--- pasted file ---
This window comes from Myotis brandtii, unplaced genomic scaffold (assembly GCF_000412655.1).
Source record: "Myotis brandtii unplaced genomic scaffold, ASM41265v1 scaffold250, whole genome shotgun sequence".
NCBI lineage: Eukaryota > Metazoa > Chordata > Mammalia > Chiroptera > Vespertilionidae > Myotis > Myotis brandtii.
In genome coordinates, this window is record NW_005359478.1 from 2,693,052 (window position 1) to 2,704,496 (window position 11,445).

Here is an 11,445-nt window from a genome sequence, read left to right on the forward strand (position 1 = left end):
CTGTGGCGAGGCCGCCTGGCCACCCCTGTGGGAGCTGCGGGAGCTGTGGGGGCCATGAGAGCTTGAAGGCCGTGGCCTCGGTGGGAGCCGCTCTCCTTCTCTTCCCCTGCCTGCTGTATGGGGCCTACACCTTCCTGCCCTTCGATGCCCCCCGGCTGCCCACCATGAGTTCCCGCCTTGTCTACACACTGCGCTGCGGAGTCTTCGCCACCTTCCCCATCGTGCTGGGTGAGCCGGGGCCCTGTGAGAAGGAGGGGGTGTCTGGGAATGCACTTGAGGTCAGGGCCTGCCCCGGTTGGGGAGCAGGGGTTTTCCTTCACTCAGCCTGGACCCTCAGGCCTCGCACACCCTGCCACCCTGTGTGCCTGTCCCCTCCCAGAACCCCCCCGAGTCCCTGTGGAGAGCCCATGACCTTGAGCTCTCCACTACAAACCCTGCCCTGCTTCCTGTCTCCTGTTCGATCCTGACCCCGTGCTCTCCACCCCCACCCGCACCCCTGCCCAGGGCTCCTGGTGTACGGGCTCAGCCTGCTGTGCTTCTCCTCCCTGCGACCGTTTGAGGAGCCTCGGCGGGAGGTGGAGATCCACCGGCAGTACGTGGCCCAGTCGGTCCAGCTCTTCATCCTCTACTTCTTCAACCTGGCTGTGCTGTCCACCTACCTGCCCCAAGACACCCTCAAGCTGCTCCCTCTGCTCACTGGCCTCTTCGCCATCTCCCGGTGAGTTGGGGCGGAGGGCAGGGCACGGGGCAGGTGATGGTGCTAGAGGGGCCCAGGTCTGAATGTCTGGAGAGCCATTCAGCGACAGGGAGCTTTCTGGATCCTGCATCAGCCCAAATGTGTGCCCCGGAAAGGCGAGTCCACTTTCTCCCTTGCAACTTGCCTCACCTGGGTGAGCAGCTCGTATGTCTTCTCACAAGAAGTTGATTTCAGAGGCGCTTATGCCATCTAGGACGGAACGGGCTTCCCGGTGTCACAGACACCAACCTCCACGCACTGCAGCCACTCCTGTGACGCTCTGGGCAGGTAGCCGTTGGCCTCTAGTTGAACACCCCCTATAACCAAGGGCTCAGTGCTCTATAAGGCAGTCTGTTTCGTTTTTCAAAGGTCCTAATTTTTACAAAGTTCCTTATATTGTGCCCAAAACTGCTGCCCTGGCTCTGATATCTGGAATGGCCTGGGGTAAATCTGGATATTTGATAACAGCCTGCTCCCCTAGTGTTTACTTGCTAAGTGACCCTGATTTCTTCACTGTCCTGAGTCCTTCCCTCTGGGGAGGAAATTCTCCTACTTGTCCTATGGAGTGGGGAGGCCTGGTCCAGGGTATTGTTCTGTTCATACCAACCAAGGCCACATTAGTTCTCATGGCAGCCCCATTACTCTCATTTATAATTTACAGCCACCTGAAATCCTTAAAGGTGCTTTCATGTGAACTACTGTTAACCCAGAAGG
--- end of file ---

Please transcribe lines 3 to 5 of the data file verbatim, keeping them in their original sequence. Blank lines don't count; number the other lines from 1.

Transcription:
NCBI lineage: Eukaryota > Metazoa > Chordata > Mammalia > Chiroptera > Vespertilionidae > Myotis > Myotis brandtii.
In genome coordinates, this window is record NW_005359478.1 from 2,693,052 (window position 1) to 2,704,496 (window position 11,445).

Here is an 11,445-nt window from a genome sequence, read left to right on the forward strand (position 1 = left end):